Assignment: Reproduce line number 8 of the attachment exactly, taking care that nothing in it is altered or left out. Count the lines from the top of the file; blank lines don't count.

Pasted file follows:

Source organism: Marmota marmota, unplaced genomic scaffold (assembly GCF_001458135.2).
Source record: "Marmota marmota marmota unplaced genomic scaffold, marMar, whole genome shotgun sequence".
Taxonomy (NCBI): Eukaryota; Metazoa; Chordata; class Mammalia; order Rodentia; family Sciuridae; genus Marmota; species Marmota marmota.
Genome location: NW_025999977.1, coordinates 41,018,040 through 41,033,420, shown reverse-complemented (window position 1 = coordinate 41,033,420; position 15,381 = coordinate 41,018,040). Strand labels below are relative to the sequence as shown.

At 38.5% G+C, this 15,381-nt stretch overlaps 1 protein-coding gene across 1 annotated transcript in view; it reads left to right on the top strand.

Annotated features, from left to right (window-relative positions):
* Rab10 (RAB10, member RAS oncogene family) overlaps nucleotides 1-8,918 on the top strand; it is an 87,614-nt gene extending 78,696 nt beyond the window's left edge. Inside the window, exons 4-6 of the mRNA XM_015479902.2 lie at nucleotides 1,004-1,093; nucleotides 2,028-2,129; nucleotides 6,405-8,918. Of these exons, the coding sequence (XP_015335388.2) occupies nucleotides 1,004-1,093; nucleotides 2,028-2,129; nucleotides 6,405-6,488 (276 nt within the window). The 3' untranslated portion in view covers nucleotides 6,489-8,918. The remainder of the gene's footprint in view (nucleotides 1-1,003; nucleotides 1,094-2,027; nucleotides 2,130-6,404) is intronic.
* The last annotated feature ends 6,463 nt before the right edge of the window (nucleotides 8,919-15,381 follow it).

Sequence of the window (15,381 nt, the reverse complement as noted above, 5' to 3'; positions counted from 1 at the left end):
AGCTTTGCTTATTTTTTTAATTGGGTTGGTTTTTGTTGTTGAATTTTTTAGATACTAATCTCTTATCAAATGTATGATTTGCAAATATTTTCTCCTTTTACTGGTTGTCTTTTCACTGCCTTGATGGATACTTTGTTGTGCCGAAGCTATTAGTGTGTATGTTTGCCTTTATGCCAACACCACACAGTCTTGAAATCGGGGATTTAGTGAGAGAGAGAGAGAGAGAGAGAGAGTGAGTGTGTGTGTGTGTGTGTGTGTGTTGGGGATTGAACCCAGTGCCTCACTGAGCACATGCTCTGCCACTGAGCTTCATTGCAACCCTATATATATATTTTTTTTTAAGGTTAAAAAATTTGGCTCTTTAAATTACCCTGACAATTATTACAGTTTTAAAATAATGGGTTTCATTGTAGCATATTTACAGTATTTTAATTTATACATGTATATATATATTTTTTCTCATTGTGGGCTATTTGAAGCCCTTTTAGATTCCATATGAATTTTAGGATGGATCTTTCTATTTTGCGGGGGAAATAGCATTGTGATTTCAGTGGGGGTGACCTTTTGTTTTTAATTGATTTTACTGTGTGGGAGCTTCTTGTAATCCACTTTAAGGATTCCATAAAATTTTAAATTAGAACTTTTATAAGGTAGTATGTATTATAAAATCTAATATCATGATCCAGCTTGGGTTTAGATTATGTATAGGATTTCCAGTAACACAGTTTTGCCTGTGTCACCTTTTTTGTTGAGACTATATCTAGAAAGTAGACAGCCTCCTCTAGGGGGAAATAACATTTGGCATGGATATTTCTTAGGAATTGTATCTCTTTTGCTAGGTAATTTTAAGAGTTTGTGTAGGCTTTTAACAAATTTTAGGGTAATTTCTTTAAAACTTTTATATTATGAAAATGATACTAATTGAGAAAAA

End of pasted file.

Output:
* The last annotated feature ends 6,463 nt before the right edge of the window (nucleotides 8,919-15,381 follow it).